Saturday, September 29, 2012

My obscure record has been broken

Last night, for the first time since 1996, our high school Alma Mater played a football game against their traditional arch-rival. The series had been on hiatus because the two schools had become vastly different sizes for most of the intervening years. Our school's population had shrunk precipitously while our rival's numbers had grown dramatically. In fact, there was a distinct possibility that old Alma Mater would close, owing to declining population and expanding expenses.

Fortunately, over the last decade or so, the slide was halted, the school began to re-emphasize the religious aspect of their educational program, and a rejuvenation began. Class sizes have increased, and although there are not as many students attending as did back in our days, the increase has been steady, and fiscal management sound, and the school is on a solid footing again.

Unsurprisingly, there has also been an uptick in the athletic fortunes of the school, and they have become a recognized power in several sports.The agreement to begin playing their arch-rival again in football was a big step forward for the program.

Prior to last night, our rivals had a 29-3 series lead. I was one of the few people who could truthfully state I had seen every victory by old Alma Mater over the detested maroon-and-gold.


eagles        14
HAWKS   28

I was not in attendance last night; I was at another football game matching the two schools from our community in which the "old" school had won all five football games vs the "new" school. Seemingly the entire community was there. Extra stands had been brought in, but it was still standing room only. Mrs. North and I had two of the Sweeties with us, and we managed to hunker down on the track behind a temporary fence to (try to)  watch the game. A large number of non-involved people standing on the sidelines next to the team made it almost impossible to see much. We stayed through halftime to let the Sweeties see the two marching bands, and then we left.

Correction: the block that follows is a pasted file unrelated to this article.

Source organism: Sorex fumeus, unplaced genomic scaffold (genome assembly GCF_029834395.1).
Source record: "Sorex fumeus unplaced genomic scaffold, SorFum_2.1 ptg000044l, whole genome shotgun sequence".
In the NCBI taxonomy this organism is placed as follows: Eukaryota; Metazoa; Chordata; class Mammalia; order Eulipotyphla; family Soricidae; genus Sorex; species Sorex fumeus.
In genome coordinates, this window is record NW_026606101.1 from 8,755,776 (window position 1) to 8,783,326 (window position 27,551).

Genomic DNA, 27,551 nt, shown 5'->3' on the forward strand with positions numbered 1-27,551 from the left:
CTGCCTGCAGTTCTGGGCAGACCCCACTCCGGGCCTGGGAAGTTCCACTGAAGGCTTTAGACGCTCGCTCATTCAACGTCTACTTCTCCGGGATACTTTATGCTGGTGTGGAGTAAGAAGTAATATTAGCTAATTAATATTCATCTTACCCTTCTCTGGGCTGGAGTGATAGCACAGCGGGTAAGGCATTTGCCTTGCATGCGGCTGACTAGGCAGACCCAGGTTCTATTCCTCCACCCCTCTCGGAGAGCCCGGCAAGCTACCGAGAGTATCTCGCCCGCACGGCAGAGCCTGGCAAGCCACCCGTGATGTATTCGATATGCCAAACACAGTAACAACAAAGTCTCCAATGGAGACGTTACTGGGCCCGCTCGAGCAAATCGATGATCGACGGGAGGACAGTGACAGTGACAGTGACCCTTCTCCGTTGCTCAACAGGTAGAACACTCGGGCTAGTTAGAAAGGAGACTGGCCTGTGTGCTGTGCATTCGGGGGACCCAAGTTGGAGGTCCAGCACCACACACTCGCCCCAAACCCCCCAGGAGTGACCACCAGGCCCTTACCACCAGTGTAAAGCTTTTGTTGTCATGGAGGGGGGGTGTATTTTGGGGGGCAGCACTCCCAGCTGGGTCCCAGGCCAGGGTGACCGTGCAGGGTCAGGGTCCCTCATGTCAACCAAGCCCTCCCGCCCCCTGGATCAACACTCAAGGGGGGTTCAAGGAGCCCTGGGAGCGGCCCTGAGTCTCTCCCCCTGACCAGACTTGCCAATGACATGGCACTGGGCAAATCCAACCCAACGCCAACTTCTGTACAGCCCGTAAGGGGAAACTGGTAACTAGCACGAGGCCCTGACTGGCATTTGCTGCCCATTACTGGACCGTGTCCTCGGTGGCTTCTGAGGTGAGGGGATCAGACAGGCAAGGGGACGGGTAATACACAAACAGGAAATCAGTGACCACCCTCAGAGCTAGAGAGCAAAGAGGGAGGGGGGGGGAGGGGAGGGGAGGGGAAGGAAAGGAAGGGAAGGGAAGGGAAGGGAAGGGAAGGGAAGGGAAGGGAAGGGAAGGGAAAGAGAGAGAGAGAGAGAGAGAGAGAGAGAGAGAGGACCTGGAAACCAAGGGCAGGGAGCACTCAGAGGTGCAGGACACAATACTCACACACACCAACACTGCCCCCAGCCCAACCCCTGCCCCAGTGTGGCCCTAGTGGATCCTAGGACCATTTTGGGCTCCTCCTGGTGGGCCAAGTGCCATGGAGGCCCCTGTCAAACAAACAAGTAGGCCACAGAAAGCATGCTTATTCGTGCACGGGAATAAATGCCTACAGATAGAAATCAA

Perhaps I started a new "streak" last night: the "new" school won 37-0. For now, I am one of at least 10,000 who have seen every football win by the Panthers over the Tigers.

If there was someone in attendance at the Hawks' game that has now seen each of the now 4 wins by Alma Mater in the series, please keep it up! It is a record I will gladly surrender to you.

Tuesday, September 25, 2012

Sounds of aluminum foil

Having read North of 50's post on the Sounds of Summer, I was called upon to have my own reflections concerning those sounds of our youth. Specifically, sounds embedded in the memory banks of my esteemed brother.

In those formative years, North was my baseball idol. He didn't know that and will likely get a big head over this. I'll keep a pin handy to pop that balloon. Back in the day, as it were, he was a notch above others on the baseball field. We played in back yards, on diamonds and nearly anywhere we could imagine a game. On the diamond, he was simply better than all the other kids our age. He started (and finished) as a pitcher and it took many years before hitters caught up with his arm. Alas, when they did, that was it.